These vendors often had an allocation of utensils, so the food would be eaten nearby and the metal plates, cups, or cutlery would be washed and reused.

In terms of food that was packaged, through advances in plating technology, the Victorians began to see much more food stored in metal for transport. It created the ability to preserve food in cans for longer storage or distant transport. There were also advances in glass mass manufacturing that enabled most liquid goods to be shipped in cylindrical bottles – which meant a lot less breakage in transport.

These methods were largely used until after the Second World War.

Post-War Packaging

In the relative boom after the war, faster, cheaper materials were needed, so plastics – which had been developed in various forms for niche applications since the late 1800s – saw a feverish development. Plastics in different shapes and sizes worked great for so many applications: from box lining, to crate stuffing, to direct product wrapping.

Initially, the direct product wrapping was for things like pharmaceuticals that needed a lot of protection from possible contamination. Fresh produce was still largely bought directly from grocers and eaten before spoiling. Produce was carried in paper bags that could easily be composted. Wrapping food was only really reserved for prepared foods like cereals, crackers, and sweets. Essentially, food that needed to be prevented from going stale before sale.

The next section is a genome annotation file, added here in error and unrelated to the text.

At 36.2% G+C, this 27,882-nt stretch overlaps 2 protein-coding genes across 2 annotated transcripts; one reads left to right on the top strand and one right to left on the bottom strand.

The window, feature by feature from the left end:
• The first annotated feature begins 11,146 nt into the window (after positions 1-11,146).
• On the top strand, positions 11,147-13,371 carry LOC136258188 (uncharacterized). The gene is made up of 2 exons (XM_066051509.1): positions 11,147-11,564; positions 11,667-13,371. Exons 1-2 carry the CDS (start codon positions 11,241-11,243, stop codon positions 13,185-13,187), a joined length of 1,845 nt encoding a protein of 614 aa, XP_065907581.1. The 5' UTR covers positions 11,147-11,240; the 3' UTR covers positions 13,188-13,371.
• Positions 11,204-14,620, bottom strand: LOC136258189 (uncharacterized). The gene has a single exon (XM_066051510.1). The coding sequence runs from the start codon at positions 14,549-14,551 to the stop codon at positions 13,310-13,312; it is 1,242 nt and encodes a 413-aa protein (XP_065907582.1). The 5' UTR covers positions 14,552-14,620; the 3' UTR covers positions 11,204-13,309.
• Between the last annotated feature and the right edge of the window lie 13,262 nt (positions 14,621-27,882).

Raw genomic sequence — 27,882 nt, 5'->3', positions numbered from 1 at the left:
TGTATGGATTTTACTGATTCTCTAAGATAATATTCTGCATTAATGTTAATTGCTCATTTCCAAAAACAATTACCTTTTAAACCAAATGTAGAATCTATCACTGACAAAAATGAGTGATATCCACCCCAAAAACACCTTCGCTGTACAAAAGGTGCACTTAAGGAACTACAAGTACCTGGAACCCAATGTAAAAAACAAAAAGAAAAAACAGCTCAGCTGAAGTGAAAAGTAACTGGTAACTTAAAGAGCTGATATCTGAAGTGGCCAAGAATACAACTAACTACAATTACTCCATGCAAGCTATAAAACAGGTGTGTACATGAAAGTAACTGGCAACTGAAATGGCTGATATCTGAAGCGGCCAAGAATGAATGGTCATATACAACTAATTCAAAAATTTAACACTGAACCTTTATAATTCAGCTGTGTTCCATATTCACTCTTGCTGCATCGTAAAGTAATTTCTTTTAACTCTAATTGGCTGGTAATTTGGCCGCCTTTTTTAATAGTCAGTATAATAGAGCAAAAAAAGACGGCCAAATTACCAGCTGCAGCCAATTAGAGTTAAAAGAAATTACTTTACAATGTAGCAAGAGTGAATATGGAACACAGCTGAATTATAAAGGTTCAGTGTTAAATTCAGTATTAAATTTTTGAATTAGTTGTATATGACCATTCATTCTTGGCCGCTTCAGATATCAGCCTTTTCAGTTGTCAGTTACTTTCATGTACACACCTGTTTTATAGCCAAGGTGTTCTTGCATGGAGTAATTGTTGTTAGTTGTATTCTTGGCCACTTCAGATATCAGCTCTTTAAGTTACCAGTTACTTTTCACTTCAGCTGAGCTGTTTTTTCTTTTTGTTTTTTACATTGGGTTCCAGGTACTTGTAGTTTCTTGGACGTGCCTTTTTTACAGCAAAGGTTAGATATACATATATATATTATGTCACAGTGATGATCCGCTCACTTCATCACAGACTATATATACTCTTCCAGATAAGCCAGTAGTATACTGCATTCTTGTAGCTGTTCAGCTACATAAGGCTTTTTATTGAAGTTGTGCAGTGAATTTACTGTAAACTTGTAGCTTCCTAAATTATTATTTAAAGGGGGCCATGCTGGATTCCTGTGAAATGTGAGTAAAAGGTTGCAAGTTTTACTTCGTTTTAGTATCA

Most of these products used some form of wax-paper wrapping as you could melt the wax to fashion an airtight seal.

The Plastic Boom

From around the 60s onward, much of the developed world demanded convenience – and, around 1970, the wax paper bag was eclipsed in popularity by plastic bags due to the possible speed of manufacture with machine advances.

The ease of stopping at a supermarket, grabbing a pre-packaged snack, and being able to eat it and throw away the wrappers was – and still is – a significant draw for many. But, as we’re now finding out at an increasingly alarming rate, it has wreaked havoc with environments and ecosystems – polluting food systems for potentially centuries to come.

Something must be done.

Modern, Eco Packaging

It’s high time we take a good look at what still needs to be individually wrapped and what doesn’t. It’s almost as though we’re going full circle to the Victorian methods of packaging and transporting. And this isn’t a bad thing. While wax-paper, wax-fabric, and other organic solutions come at a slightly higher cost, there’s a lot to be said for getting away from the single-use, disposable lifestyle we’ve become accustomed to over the last half century.

Pandemic aside, why shouldn’t sweets be kept in big jars like they used to? Why shouldn’t we expect to get sandwiches in reusable and/or biodegradable wrapping? And why shouldn’t we expect to pick out goods by the ladle rather than the packet?

Single-use packaging certainly has been convenient, and many things will need to be packaged in protective packaging forever (such as pharmaceuticals and chemicals), but it’s time we took reducing waste, reusing it, and recycling it seriously.

Eco friendly packaging may come at slightly higher cost, but at what cost would we accept the alternative?

4 January 2022